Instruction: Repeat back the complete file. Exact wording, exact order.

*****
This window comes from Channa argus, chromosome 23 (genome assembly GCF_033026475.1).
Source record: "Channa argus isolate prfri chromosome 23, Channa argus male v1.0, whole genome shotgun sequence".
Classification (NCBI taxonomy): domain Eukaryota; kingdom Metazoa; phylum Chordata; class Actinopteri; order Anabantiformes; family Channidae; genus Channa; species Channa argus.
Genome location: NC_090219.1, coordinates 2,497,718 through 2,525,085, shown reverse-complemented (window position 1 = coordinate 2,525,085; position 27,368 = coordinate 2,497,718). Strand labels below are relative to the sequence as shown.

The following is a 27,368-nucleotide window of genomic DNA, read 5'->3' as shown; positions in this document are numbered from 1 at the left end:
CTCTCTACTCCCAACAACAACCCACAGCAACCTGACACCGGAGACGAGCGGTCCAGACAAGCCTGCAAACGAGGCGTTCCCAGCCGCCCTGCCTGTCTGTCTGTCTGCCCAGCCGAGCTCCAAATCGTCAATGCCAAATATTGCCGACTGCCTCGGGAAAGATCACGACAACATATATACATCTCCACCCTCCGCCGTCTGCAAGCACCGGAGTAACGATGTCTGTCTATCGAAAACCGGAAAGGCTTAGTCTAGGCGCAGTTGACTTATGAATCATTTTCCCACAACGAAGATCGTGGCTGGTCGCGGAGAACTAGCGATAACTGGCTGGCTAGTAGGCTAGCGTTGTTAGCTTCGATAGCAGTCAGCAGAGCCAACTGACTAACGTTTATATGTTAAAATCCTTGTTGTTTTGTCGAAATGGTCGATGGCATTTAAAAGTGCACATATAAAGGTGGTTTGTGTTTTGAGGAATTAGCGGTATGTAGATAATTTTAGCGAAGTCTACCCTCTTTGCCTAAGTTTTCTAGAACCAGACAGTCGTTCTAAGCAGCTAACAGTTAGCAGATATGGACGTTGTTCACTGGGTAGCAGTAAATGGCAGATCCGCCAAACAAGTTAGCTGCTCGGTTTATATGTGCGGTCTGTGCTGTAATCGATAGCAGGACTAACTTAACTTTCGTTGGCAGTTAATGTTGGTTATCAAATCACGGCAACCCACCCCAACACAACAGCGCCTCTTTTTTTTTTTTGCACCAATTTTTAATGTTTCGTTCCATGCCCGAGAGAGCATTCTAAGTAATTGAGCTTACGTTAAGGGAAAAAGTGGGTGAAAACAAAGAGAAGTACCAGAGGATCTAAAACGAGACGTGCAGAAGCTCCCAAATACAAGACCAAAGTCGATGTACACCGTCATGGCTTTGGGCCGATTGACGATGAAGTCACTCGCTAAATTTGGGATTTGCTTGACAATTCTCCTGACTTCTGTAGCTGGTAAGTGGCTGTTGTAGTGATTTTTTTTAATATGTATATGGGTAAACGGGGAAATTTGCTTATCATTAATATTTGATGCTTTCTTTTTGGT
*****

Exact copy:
This window comes from Channa argus, chromosome 23 (genome assembly GCF_033026475.1).
Source record: "Channa argus isolate prfri chromosome 23, Channa argus male v1.0, whole genome shotgun sequence".
Classification (NCBI taxonomy): domain Eukaryota; kingdom Metazoa; phylum Chordata; class Actinopteri; order Anabantiformes; family Channidae; genus Channa; species Channa argus.
Genome location: NC_090219.1, coordinates 2,497,718 through 2,525,085, shown reverse-complemented (window position 1 = coordinate 2,525,085; position 27,368 = coordinate 2,497,718). Strand labels below are relative to the sequence as shown.

The following is a 27,368-nucleotide window of genomic DNA, read 5'->3' as shown; positions in this document are numbered from 1 at the left end:
CTCTCTACTCCCAACAACAACCCACAGCAACCTGACACCGGAGACGAGCGGTCCAGACAAGCCTGCAAACGAGGCGTTCCCAGCCGCCCTGCCTGTCTGTCTGTCTGCCCAGCCGAGCTCCAAATCGTCAATGCCAAATATTGCCGACTGCCTCGGGAAAGATCACGACAACATATATACATCTCCACCCTCCGCCGTCTGCAAGCACCGGAGTAACGATGTCTGTCTATCGAAAACCGGAAAGGCTTAGTCTAGGCGCAGTTGACTTATGAATCATTTTCCCACAACGAAGATCGTGGCTGGTCGCGGAGAACTAGCGATAACTGGCTGGCTAGTAGGCTAGCGTTGTTAGCTTCGATAGCAGTCAGCAGAGCCAACTGACTAACGTTTATATGTTAAAATCCTTGTTGTTTTGTCGAAATGGTCGATGGCATTTAAAAGTGCACATATAAAGGTGGTTTGTGTTTTGAGGAATTAGCGGTATGTAGATAATTTTAGCGAAGTCTACCCTCTTTGCCTAAGTTTTCTAGAACCAGACAGTCGTTCTAAGCAGCTAACAGTTAGCAGATATGGACGTTGTTCACTGGGTAGCAGTAAATGGCAGATCCGCCAAACAAGTTAGCTGCTCGGTTTATATGTGCGGTCTGTGCTGTAATCGATAGCAGGACTAACTTAACTTTCGTTGGCAGTTAATGTTGGTTATCAAATCACGGCAACCCACCCCAACACAACAGCGCCTCTTTTTTTTTTTTGCACCAATTTTTAATGTTTCGTTCCATGCCCGAGAGAGCATTCTAAGTAATTGAGCTTACGTTAAGGGAAAAAGTGGGTGAAAACAAAGAGAAGTACCAGAGGATCTAAAACGAGACGTGCAGAAGCTCCCAAATACAAGACCAAAGTCGATGTACACCGTCATGGCTTTGGGCCGATTGACGATGAAGTCACTCGCTAAATTTGGGATTTGCTTGACAATTCTCCTGACTTCTGTAGCTGGTAAGTGGCTGTTGTAGTGATTTTTTTTAATATGTATATGGGTAAACGGGGAAATTTGCTTATCATTAATATTTGATGCTTTCTTTTTGGT